McKenna wins libel case against Mirror

Celebrity hypnotherapist Paul McKenna today won his libel claim at London's High Court over a newspaper article which he said made him "a laughing stock" among his rivals.

However, he will have to wait until later this year to find out how much he is to receive in the way of damages.

McKenna sued the Mirror over an article in October 2003 which he claimed had painted him as a "fraudster who knowingly bought a degree to defraud the public".

Finding that the article was libellous top judge, Mr Justice Eady said he would assess how much he was to receive at a further hearing later in the year.

The article at the centre of the case alleged McKenna had received a "bogus degree" from La Salle University, Lousiana.

In his ruling today the judge said : "Mr McKenna had been granted a degree by La Salle, for what it was worth (as to which opinions clearly differ.)

"He valued it and was not seeking to deceive anyone by making reference to it himself or permitting others to do so."

He said that in the circumstances he could not accept that the Mirror had discharged the burden of proving that the "sting of the words" complained of by McKenna was substantially true.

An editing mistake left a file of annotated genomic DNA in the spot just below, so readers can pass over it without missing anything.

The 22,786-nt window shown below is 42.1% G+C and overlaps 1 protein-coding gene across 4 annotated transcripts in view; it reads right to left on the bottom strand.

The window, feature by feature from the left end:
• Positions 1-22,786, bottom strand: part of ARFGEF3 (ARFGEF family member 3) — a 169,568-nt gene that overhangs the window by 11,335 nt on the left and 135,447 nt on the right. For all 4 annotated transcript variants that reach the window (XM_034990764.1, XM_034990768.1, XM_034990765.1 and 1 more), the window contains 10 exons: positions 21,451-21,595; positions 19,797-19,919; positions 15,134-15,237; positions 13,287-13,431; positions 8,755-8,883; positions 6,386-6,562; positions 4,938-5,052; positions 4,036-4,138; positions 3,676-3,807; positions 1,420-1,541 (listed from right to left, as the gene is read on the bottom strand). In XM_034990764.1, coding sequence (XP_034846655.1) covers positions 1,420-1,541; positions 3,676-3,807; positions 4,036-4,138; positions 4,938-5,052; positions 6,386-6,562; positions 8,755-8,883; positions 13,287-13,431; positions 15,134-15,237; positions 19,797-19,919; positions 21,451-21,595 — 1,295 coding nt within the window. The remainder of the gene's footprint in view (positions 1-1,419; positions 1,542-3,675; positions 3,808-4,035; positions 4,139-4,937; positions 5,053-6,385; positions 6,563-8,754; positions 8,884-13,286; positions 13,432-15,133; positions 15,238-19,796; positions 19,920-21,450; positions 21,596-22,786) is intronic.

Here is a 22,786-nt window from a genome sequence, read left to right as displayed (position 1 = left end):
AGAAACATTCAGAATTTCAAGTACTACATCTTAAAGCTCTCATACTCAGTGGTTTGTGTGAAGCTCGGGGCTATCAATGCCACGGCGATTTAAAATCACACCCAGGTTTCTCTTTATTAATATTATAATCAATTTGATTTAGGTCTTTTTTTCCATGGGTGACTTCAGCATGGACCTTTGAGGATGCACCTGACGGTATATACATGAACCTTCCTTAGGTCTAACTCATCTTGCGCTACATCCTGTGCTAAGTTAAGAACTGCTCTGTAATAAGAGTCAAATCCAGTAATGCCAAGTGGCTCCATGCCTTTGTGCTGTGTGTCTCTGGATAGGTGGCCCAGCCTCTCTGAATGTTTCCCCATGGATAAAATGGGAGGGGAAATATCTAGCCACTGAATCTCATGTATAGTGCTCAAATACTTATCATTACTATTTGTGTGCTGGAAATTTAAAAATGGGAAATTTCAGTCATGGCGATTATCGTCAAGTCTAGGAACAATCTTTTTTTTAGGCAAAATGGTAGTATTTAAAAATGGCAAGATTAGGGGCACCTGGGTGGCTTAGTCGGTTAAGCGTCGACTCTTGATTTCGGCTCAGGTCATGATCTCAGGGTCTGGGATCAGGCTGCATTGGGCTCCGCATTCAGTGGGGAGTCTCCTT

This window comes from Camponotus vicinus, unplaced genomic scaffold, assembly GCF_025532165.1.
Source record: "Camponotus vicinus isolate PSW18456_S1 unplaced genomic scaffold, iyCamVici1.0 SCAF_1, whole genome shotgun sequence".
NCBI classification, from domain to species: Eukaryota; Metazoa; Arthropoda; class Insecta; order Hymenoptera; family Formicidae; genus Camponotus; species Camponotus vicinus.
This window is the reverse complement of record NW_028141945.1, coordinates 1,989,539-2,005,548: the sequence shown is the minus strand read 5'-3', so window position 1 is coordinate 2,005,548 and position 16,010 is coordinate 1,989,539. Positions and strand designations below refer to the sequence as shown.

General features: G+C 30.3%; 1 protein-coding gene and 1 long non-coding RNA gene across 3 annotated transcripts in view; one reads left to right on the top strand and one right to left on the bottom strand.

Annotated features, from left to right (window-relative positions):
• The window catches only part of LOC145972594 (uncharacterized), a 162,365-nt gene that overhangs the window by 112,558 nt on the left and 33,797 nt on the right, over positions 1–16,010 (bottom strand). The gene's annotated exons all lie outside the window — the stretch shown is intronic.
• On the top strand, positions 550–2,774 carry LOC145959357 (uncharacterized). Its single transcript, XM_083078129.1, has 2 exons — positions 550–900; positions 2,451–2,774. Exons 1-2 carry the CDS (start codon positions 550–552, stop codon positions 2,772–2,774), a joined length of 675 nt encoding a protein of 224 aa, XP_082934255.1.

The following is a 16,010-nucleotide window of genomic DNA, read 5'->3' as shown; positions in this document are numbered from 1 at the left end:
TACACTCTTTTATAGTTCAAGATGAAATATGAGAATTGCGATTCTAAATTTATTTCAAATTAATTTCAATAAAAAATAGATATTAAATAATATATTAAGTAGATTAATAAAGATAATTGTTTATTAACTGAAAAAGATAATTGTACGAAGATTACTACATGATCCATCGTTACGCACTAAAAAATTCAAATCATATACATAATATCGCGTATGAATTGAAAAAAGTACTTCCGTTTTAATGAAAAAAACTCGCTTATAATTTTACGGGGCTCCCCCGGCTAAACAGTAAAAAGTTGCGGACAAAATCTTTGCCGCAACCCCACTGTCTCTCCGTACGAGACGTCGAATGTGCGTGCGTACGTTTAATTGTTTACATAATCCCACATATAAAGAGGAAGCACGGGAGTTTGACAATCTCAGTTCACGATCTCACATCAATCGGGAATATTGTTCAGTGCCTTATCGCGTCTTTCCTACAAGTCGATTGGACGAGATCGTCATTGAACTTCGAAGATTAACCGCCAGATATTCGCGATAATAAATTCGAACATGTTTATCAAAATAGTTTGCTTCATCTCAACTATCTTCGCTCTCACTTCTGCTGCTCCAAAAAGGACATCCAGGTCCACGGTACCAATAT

"Mr McKenna was not in my judgment dishonest and, for that matter, whatever one may think of the academic quality of his work, or of the degree granted by La Salle, it would not be accurate to describe it as ‘bogus'", said the judge. It was certainly not granted ‘merely' for money."

During the hearing earlier this month McKenna told the court : "I was appalled that he had returned to the subject again which seemed to me to be an act of spite. I felt humiliated and disgusted.

"I was very hurt as it depicted me as a fraudster who knowingly had bought a degree to defraud the public.

"I worry that as a result of the article people will question not only whether I am telling the truth about my academic qualifications, but also about my integrity as a hypnotherapist, broadcaster, author and trainer.

"In my profession it is essential that people trust me and therefore I believe that the article has been damaging to my professional reputation and my business.

"Commercial competitors have seized on the article and mocked me. My peers made jokes about the article and I became a laughing stock."

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